Figurative language in poetry is like the spice that makes readers hungry to learn more and internalize the poem's message. "As I Grew Older" by Langston Hughes uses some of these devices to bring life to his writing. In this poem, Hughes describes his struggle to reclaim the dreams of his youth while bemoaning his ability to break through the barrier his race had erected before him.
Perhaps the most overarching example of figurative language in this poem is the metaphor, or implied comparison, of light and shadow to dreams and walls. The light represents the narrator's dream that he had before he "grew older." The shadow of the wall obscuring that light represents the prejudice of others toward the narrator's race. The narrator begs for his hands to smash the wall of prejudice and reach once again for the light of his dream.
The imagery -- or the way the writer appeals to the reader’s senses -- in this poem revolves around its central metaphor. The narrator carefully describes the wall as it "rose until it touched the sky" so that it was "Dimming / Hiding, / The light of my dream." He also uses descriptive phrases such as "shatter this darkness," "smash this night," and "a thousand whirling dreams" to appeal to the reader's emotions and sense of vision, hearing and touch. These evocative lines make it easier to imagine the scene the narrator is describing.
In addition to the actual content of the poem, the poem's rhythm emphasizes certain points and urges the reader to continue reading. For example, the parallel phrases "to shatter this darkness, / To smash this night, / To break this shadow" show the intensity of narrator’s feelings about his need to break through the wall of discrimination and prejudice to reach his dream once again. In addition, the rhythmic repetition of the words "rose" and "slowly" in the lines "And then the wall rose, / Rose slowly, / Slowly / ... Rose slowly, slowly ..." help the reader feel the sluggish pace of the wall's rising, which illustrates how the narrator came to this realization very gradually, over time -- a fact that also explains why the poem's title is "As I Grew Older."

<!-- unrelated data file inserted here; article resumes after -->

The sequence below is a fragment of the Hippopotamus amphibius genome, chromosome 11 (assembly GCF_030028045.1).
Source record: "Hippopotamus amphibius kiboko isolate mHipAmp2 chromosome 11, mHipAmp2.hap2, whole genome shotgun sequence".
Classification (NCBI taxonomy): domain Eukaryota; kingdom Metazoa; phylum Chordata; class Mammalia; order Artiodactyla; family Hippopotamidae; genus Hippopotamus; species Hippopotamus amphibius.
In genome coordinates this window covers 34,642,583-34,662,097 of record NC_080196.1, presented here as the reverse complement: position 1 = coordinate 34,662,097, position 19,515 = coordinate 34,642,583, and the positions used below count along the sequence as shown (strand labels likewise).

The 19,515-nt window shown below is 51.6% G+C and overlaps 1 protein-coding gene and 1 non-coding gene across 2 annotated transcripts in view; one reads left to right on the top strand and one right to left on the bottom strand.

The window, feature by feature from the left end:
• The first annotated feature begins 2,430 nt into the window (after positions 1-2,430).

Other Figurative Language
The poem contains smaller instances of other figurative language as well. For example, the image in the third stanza of the wall rising until it touches the sky, could arguably be classified as personification (in which an object is given human attributes). The light of his dream being "like the sun" would be a simile, since it uses the word "like" to compare two different entities. In addition, the narrator directly addresses his hands in an apostrophe, or a statement addressed to an object that cannot actually listen.